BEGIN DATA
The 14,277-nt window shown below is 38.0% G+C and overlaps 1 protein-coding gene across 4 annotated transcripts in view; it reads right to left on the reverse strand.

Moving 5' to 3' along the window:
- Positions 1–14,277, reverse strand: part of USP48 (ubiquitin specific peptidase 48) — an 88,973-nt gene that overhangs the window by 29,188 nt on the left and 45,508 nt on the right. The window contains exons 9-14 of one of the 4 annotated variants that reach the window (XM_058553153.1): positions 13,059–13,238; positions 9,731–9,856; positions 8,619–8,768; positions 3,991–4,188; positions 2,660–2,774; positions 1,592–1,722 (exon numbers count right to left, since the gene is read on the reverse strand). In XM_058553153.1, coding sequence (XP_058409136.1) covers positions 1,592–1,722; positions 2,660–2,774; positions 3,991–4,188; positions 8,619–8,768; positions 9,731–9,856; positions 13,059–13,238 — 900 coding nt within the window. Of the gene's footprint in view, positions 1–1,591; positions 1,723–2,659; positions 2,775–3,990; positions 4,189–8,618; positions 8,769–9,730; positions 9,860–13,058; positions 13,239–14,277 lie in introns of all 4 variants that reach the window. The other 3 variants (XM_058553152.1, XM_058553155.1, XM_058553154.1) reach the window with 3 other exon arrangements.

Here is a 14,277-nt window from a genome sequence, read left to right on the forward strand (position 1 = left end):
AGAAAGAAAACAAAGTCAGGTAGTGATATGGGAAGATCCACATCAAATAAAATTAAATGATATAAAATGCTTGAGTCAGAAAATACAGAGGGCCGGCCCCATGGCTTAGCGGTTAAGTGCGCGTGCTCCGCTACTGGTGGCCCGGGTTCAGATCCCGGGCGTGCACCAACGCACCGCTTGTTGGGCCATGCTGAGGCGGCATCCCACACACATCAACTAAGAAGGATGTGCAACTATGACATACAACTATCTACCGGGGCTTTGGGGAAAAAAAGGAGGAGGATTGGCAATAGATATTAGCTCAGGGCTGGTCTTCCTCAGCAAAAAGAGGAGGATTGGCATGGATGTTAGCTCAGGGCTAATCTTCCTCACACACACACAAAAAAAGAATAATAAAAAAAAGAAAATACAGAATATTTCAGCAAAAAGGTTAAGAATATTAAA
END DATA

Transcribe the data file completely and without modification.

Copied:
The 14,277-nt window shown below is 38.0% G+C and overlaps 1 protein-coding gene across 4 annotated transcripts in view; it reads right to left on the reverse strand.

Moving 5' to 3' along the window:
- Positions 1–14,277, reverse strand: part of USP48 (ubiquitin specific peptidase 48) — an 88,973-nt gene that overhangs the window by 29,188 nt on the left and 45,508 nt on the right. The window contains exons 9-14 of one of the 4 annotated variants that reach the window (XM_058553153.1): positions 13,059–13,238; positions 9,731–9,856; positions 8,619–8,768; positions 3,991–4,188; positions 2,660–2,774; positions 1,592–1,722 (exon numbers count right to left, since the gene is read on the reverse strand). In XM_058553153.1, coding sequence (XP_058409136.1) covers positions 1,592–1,722; positions 2,660–2,774; positions 3,991–4,188; positions 8,619–8,768; positions 9,731–9,856; positions 13,059–13,238 — 900 coding nt within the window. Of the gene's footprint in view, positions 1–1,591; positions 1,723–2,659; positions 2,775–3,990; positions 4,189–8,618; positions 8,769–9,730; positions 9,860–13,058; positions 13,239–14,277 lie in introns of all 4 variants that reach the window. The other 3 variants (XM_058553152.1, XM_058553155.1, XM_058553154.1) reach the window with 3 other exon arrangements.

Here is a 14,277-nt window from a genome sequence, read left to right on the forward strand (position 1 = left end):
AGAAAGAAAACAAAGTCAGGTAGTGATATGGGAAGATCCACATCAAATAAAATTAAATGATATAAAATGCTTGAGTCAGAAAATACAGAGGGCCGGCCCCATGGCTTAGCGGTTAAGTGCGCGTGCTCCGCTACTGGTGGCCCGGGTTCAGATCCCGGGCGTGCACCAACGCACCGCTTGTTGGGCCATGCTGAGGCGGCATCCCACACACATCAACTAAGAAGGATGTGCAACTATGACATACAACTATCTACCGGGGCTTTGGGGAAAAAAAGGAGGAGGATTGGCAATAGATATTAGCTCAGGGCTGGTCTTCCTCAGCAAAAAGAGGAGGATTGGCATGGATGTTAGCTCAGGGCTAATCTTCCTCACACACACACAAAAAAAGAATAATAAAAAAAAGAAAATACAGAATATTTCAGCAAAAAGGTTAAGAATATTAAA